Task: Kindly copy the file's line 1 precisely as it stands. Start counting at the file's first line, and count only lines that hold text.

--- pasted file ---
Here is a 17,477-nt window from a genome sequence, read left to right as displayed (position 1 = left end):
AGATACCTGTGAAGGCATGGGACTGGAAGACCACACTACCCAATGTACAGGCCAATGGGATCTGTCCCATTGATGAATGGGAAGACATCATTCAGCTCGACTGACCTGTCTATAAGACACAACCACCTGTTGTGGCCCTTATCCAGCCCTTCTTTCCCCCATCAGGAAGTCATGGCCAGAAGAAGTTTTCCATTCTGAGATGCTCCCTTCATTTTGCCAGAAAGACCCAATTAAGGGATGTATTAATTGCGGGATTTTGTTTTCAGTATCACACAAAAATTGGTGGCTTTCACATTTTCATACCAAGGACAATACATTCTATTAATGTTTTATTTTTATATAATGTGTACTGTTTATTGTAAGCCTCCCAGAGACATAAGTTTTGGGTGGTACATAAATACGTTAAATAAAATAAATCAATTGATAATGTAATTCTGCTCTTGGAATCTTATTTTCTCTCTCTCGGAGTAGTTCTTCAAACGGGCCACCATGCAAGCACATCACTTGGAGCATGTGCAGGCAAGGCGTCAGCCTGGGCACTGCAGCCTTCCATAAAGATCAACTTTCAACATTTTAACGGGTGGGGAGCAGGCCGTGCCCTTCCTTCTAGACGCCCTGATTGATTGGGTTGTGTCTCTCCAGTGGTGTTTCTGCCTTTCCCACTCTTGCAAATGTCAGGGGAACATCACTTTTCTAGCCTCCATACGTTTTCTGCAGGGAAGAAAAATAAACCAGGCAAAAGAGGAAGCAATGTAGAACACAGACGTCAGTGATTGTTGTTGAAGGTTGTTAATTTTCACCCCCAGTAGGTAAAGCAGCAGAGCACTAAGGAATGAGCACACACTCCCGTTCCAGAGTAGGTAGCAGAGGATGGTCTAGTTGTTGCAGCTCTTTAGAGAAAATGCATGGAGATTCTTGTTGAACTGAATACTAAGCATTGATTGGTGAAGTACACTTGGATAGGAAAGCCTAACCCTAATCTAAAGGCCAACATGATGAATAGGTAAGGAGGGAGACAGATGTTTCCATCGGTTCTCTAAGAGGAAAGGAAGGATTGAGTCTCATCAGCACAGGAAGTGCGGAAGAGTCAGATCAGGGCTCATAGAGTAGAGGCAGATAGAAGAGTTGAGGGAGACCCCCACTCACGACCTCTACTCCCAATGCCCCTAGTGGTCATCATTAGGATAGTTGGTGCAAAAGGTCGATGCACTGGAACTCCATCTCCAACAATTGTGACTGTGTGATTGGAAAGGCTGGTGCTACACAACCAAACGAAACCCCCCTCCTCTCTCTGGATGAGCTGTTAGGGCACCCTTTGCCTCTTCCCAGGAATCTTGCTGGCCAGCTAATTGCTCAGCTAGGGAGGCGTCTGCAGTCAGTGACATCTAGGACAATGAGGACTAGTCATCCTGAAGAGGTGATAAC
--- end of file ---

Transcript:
Here is a 17,477-nt window from a genome sequence, read left to right as displayed (position 1 = left end):